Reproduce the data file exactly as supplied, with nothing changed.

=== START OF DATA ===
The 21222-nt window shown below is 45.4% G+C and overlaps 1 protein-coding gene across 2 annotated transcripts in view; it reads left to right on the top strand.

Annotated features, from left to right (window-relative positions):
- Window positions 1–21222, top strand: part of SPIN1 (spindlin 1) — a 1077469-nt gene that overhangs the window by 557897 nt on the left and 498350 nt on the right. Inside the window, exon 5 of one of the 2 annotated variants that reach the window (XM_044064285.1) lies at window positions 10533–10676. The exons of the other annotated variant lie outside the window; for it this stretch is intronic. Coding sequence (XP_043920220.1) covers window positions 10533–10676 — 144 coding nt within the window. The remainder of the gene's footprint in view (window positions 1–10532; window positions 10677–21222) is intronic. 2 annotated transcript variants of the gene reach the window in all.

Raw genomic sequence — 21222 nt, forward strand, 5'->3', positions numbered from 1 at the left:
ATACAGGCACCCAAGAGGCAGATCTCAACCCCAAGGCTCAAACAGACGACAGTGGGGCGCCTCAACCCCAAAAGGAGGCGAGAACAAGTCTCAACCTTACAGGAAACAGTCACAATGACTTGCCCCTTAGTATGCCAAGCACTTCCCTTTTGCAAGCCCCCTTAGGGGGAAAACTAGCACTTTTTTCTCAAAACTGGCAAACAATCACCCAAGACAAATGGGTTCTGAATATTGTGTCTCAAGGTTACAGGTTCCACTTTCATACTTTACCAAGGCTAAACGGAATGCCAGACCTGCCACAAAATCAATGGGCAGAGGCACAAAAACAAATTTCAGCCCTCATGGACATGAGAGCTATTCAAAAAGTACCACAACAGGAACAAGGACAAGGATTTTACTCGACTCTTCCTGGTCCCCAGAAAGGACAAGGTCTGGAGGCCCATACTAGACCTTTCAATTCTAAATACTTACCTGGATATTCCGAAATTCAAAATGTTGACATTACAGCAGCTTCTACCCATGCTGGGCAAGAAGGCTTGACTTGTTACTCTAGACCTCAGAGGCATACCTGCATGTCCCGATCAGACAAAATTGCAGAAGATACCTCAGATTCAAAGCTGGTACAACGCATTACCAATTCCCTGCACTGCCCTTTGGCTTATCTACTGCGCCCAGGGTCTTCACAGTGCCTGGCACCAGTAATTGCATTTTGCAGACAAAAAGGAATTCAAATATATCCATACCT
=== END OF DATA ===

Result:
The 21222-nt window shown below is 45.4% G+C and overlaps 1 protein-coding gene across 2 annotated transcripts in view; it reads left to right on the top strand.

Annotated features, from left to right (window-relative positions):
- Window positions 1–21222, top strand: part of SPIN1 (spindlin 1) — a 1077469-nt gene that overhangs the window by 557897 nt on the left and 498350 nt on the right. Inside the window, exon 5 of one of the 2 annotated variants that reach the window (XM_044064285.1) lies at window positions 10533–10676. The exons of the other annotated variant lie outside the window; for it this stretch is intronic. Coding sequence (XP_043920220.1) covers window positions 10533–10676 — 144 coding nt within the window. The remainder of the gene's footprint in view (window positions 1–10532; window positions 10677–21222) is intronic. 2 annotated transcript variants of the gene reach the window in all.

Raw genomic sequence — 21222 nt, forward strand, 5'->3', positions numbered from 1 at the left:
ATACAGGCACCCAAGAGGCAGATCTCAACCCCAAGGCTCAAACAGACGACAGTGGGGCGCCTCAACCCCAAAAGGAGGCGAGAACAAGTCTCAACCTTACAGGAAACAGTCACAATGACTTGCCCCTTAGTATGCCAAGCACTTCCCTTTTGCAAGCCCCCTTAGGGGGAAAACTAGCACTTTTTTCTCAAAACTGGCAAACAATCACCCAAGACAAATGGGTTCTGAATATTGTGTCTCAAGGTTACAGGTTCCACTTTCATACTTTACCAAGGCTAAACGGAATGCCAGACCTGCCACAAAATCAATGGGCAGAGGCACAAAAACAAATTTCAGCCCTCATGGACATGAGAGCTATTCAAAAAGTACCACAACAGGAACAAGGACAAGGATTTTACTCGACTCTTCCTGGTCCCCAGAAAGGACAAGGTCTGGAGGCCCATACTAGACCTTTCAATTCTAAATACTTACCTGGATATTCCGAAATTCAAAATGTTGACATTACAGCAGCTTCTACCCATGCTGGGCAAGAAGGCTTGACTTGTTACTCTAGACCTCAGAGGCATACCTGCATGTCCCGATCAGACAAAATTGCAGAAGATACCTCAGATTCAAAGCTGGTACAACGCATTACCAATTCCCTGCACTGCCCTTTGGCTTATCTACTGCGCCCAGGGTCTTCACAGTGCCTGGCACCAGTAATTGCATTTTGCAGACAAAAAGGAATTCAAATATATCCATACCT